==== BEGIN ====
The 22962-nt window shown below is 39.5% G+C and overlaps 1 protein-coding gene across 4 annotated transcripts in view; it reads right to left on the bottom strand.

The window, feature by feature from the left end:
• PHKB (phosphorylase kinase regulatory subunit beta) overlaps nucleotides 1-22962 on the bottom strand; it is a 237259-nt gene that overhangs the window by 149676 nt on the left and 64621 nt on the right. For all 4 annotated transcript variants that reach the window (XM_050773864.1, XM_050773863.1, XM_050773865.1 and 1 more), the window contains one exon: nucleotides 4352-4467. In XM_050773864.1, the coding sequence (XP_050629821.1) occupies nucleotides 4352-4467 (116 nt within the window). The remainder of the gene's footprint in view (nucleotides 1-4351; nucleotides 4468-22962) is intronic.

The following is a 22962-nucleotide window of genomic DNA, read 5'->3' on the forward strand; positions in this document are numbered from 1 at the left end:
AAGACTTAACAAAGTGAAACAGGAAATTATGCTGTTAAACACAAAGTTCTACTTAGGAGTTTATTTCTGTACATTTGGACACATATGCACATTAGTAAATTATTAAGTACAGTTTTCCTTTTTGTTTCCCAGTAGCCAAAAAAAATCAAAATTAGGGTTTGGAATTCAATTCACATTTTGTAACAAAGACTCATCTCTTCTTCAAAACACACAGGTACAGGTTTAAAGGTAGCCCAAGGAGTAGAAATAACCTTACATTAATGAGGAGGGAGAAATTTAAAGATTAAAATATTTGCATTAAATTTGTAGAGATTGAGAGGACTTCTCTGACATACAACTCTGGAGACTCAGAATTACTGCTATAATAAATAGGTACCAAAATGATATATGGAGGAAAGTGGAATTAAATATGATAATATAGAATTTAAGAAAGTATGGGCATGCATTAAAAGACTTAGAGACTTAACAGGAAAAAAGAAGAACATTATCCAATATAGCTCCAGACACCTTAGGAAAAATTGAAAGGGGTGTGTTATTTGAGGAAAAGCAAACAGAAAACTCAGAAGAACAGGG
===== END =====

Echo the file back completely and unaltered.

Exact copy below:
The 22962-nt window shown below is 39.5% G+C and overlaps 1 protein-coding gene across 4 annotated transcripts in view; it reads right to left on the bottom strand.

The window, feature by feature from the left end:
• PHKB (phosphorylase kinase regulatory subunit beta) overlaps nucleotides 1-22962 on the bottom strand; it is a 237259-nt gene that overhangs the window by 149676 nt on the left and 64621 nt on the right. For all 4 annotated transcript variants that reach the window (XM_050773864.1, XM_050773863.1, XM_050773865.1 and 1 more), the window contains one exon: nucleotides 4352-4467. In XM_050773864.1, the coding sequence (XP_050629821.1) occupies nucleotides 4352-4467 (116 nt within the window). The remainder of the gene's footprint in view (nucleotides 1-4351; nucleotides 4468-22962) is intronic.

The following is a 22962-nucleotide window of genomic DNA, read 5'->3' on the forward strand; positions in this document are numbered from 1 at the left end:
AAGACTTAACAAAGTGAAACAGGAAATTATGCTGTTAAACACAAAGTTCTACTTAGGAGTTTATTTCTGTACATTTGGACACATATGCACATTAGTAAATTATTAAGTACAGTTTTCCTTTTTGTTTCCCAGTAGCCAAAAAAAATCAAAATTAGGGTTTGGAATTCAATTCACATTTTGTAACAAAGACTCATCTCTTCTTCAAAACACACAGGTACAGGTTTAAAGGTAGCCCAAGGAGTAGAAATAACCTTACATTAATGAGGAGGGAGAAATTTAAAGATTAAAATATTTGCATTAAATTTGTAGAGATTGAGAGGACTTCTCTGACATACAACTCTGGAGACTCAGAATTACTGCTATAATAAATAGGTACCAAAATGATATATGGAGGAAAGTGGAATTAAATATGATAATATAGAATTTAAGAAAGTATGGGCATGCATTAAAAGACTTAGAGACTTAACAGGAAAAAAGAAGAACATTATCCAATATAGCTCCAGACACCTTAGGAAAAATTGAAAGGGGTGTGTTATTTGAGGAAAAGCAAACAGAAAACTCAGAAGAACAGGG